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- Member of: ASU Scholarship Showcase
- Member of: Faculty and Staff
Tumor Metabolism, the Ketogenic Diet, and β-Hydroxybutyrate: Novel Approaches to Adjuvant Brain Tumor Therapy
Malignant brain tumors are devastating despite aggressive treatments such as surgical resection, chemotherapy and radiation therapy. The average life expectancy of patients with newly diagnosed glioblastoma is approximately ~18 months. It is clear that increased survival of brain tumor patients requires the design of new therapeutic modalities, especially those that enhance currently available treatments and/or limit tumor growth. One novel therapeutic arena is the metabolic dysregulation that results in an increased need for glucose in tumor cells. This phenomenon suggests that a reduction in tumor growth could be achieved by decreasing glucose availability, which can be accomplished through pharmacological means or through the use of a high-fat, low-carbohydrate ketogenic diet (KD). The KD, as the name implies, also provides increased blood ketones to support the energy needs of normal tissues. Preclinical work from a number of laboratories has shown that the KD does indeed reduce tumor growth in vivo. In addition, the KD has been shown to reduce angiogenesis, inflammation, peri-tumoral edema, migration and invasion. Furthermore, this diet can enhance the activity of radiation and chemotherapy in a mouse model of glioma, thus increasing survival. Additional studies in vitro have indicated that increasing ketones such as β-hydroxybutyrate (βHB) in the absence of glucose reduction can also inhibit cell growth and potentiate the effects of chemotherapy and radiation. Thus, while we are only beginning to understand the pluripotent mechanisms through which the KD affects tumor growth and response to conventional therapies, the emerging data provide strong support for the use of a KD in the treatment of malignant gliomas. This has led to a limited number of clinical trials investigating the use of a KD in patients with primary and recurrent glioma.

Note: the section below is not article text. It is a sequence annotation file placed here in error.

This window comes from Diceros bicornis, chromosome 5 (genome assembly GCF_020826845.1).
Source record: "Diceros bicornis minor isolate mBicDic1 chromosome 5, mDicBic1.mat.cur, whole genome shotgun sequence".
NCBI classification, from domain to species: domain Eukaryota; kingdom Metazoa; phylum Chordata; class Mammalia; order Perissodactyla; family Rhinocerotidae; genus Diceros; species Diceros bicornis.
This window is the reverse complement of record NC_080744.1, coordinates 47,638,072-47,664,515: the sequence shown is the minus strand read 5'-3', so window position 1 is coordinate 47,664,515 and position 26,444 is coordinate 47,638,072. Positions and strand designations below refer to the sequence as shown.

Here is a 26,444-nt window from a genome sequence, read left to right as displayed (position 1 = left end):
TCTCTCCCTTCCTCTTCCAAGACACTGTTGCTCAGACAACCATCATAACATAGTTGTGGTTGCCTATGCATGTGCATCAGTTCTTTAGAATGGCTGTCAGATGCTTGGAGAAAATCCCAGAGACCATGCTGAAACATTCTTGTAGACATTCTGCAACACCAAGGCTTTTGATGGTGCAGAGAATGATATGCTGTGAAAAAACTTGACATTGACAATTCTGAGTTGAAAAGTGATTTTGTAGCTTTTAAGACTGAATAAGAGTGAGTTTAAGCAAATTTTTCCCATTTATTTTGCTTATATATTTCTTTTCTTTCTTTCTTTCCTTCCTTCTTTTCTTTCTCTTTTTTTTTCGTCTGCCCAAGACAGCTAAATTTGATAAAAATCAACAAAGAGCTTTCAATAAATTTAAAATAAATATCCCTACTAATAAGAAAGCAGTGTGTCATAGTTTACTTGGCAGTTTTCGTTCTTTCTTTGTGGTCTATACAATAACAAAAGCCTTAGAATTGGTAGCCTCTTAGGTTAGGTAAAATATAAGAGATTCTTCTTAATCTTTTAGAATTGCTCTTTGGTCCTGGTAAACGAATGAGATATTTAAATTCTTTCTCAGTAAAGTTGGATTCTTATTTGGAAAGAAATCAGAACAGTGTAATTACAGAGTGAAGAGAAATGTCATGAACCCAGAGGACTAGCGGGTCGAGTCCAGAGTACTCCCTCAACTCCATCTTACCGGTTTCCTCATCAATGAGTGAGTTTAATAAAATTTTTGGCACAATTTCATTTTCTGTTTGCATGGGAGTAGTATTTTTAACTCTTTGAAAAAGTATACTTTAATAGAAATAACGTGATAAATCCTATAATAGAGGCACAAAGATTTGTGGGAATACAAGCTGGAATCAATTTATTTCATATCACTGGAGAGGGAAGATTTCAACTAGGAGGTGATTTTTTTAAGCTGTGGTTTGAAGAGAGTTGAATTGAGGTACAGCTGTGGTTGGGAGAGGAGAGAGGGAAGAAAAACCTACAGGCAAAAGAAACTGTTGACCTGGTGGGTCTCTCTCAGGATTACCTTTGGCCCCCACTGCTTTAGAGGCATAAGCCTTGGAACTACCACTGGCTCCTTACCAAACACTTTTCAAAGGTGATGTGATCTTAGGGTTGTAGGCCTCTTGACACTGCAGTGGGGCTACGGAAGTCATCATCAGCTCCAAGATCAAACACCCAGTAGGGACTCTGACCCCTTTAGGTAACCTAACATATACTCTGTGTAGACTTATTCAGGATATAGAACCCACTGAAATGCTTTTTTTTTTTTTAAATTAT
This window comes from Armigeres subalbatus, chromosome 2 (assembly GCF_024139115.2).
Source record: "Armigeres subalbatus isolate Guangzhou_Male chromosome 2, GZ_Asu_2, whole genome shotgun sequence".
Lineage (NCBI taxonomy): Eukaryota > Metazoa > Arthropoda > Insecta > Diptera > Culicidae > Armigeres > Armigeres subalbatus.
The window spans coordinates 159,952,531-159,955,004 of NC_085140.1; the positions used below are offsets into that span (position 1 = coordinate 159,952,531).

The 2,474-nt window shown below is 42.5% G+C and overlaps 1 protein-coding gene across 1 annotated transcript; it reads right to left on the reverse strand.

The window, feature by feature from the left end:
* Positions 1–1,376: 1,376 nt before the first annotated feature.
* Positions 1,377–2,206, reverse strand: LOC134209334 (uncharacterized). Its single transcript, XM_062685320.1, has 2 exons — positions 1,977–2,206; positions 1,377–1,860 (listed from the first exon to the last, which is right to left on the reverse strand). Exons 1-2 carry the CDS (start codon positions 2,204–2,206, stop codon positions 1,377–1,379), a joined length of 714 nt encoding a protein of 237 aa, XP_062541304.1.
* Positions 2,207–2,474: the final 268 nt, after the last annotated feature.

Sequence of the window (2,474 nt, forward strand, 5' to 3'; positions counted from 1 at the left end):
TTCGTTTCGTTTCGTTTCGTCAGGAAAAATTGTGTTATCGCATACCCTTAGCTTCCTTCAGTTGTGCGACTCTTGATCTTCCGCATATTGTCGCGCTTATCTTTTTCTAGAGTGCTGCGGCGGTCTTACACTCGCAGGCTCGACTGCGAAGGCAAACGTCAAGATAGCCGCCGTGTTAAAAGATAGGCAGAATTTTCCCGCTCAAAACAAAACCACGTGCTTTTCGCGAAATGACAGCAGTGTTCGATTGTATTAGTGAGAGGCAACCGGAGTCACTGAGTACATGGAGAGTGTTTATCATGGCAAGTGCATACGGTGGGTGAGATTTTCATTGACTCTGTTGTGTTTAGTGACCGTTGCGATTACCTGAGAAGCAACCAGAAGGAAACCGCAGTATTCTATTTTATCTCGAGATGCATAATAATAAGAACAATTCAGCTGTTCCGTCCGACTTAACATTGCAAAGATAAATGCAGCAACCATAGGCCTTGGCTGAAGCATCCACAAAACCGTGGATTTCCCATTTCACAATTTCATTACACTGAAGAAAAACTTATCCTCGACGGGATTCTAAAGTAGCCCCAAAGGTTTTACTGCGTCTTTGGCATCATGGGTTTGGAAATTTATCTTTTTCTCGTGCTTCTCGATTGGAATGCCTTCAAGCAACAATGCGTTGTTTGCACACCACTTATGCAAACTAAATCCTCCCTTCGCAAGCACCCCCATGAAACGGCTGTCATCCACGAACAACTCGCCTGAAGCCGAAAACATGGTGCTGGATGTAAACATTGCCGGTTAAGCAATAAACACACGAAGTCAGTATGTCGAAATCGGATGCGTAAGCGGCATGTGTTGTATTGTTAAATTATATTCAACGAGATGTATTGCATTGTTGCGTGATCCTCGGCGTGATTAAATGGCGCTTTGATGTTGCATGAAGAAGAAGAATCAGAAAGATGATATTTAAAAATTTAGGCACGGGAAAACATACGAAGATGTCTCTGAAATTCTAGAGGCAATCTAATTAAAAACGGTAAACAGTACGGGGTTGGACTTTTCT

The Ketogenic Diet Alters the Hypoxic Response and Affects Expression of Proteins Associated With Angiogenesis, Invasive Potential, and Vascular Permeability in a Mouse Glioma Model
Background: The successful treatment of malignant gliomas remains a challenge despite the current standard of care, which consists of surgery, radiation and temozolomide. Advances in the survival of brain cancer patients require the design of new therapeutic approaches that take advantage of common phenotypes such as the altered metabolism found in cancer cells. It has therefore been postulated that the high-fat, low-carbohydrate, adequate protein ketogenic diet (KD) may be useful in the treatment of brain tumors. We have demonstrated that the KD enhances survival and potentiates standard therapy in a mouse model of malignant glioma, yet the mechanisms are not fully understood.
Methods: To explore the effects of the KD on various aspects of tumor growth and progression, we used the immunocompetent, syngeneic GL261-Luc2 mouse model of malignant glioma.